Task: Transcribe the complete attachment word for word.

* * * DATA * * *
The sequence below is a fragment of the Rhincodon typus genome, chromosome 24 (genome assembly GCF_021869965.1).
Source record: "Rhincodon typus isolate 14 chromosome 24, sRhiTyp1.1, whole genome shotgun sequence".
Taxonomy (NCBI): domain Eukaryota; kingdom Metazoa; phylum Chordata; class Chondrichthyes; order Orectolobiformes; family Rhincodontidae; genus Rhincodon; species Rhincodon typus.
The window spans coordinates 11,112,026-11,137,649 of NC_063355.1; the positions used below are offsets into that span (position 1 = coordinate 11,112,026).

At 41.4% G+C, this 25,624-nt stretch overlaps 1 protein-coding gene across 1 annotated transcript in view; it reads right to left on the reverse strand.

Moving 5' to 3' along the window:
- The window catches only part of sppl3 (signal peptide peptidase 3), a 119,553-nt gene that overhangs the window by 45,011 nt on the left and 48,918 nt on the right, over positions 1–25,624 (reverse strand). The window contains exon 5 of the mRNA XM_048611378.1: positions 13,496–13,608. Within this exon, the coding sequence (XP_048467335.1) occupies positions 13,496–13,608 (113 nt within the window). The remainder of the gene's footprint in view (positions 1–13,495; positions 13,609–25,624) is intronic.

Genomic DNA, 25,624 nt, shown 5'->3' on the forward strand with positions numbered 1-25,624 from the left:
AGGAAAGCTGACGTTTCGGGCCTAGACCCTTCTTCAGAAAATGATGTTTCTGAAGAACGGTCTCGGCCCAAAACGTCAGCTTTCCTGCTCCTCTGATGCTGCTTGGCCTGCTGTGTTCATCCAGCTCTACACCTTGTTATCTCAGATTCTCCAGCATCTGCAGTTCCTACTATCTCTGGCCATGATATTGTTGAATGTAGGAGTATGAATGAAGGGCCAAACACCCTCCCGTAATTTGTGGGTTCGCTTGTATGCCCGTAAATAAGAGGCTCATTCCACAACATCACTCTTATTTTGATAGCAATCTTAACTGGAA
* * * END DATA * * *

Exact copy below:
The sequence below is a fragment of the Rhincodon typus genome, chromosome 24 (genome assembly GCF_021869965.1).
Source record: "Rhincodon typus isolate 14 chromosome 24, sRhiTyp1.1, whole genome shotgun sequence".
Taxonomy (NCBI): domain Eukaryota; kingdom Metazoa; phylum Chordata; class Chondrichthyes; order Orectolobiformes; family Rhincodontidae; genus Rhincodon; species Rhincodon typus.
The window spans coordinates 11,112,026-11,137,649 of NC_063355.1; the positions used below are offsets into that span (position 1 = coordinate 11,112,026).

At 41.4% G+C, this 25,624-nt stretch overlaps 1 protein-coding gene across 1 annotated transcript in view; it reads right to left on the reverse strand.

Moving 5' to 3' along the window:
- The window catches only part of sppl3 (signal peptide peptidase 3), a 119,553-nt gene that overhangs the window by 45,011 nt on the left and 48,918 nt on the right, over positions 1–25,624 (reverse strand). The window contains exon 5 of the mRNA XM_048611378.1: positions 13,496–13,608. Within this exon, the coding sequence (XP_048467335.1) occupies positions 13,496–13,608 (113 nt within the window). The remainder of the gene's footprint in view (positions 1–13,495; positions 13,609–25,624) is intronic.

Genomic DNA, 25,624 nt, shown 5'->3' on the forward strand with positions numbered 1-25,624 from the left:
AGGAAAGCTGACGTTTCGGGCCTAGACCCTTCTTCAGAAAATGATGTTTCTGAAGAACGGTCTCGGCCCAAAACGTCAGCTTTCCTGCTCCTCTGATGCTGCTTGGCCTGCTGTGTTCATCCAGCTCTACACCTTGTTATCTCAGATTCTCCAGCATCTGCAGTTCCTACTATCTCTGGCCATGATATTGTTGAATGTAGGAGTATGAATGAAGGGCCAAACACCCTCCCGTAATTTGTGGGTTCGCTTGTATGCCCGTAAATAAGAGGCTCATTCCACAACATCACTCTTATTTTGATAGCAATCTTAACTGGAA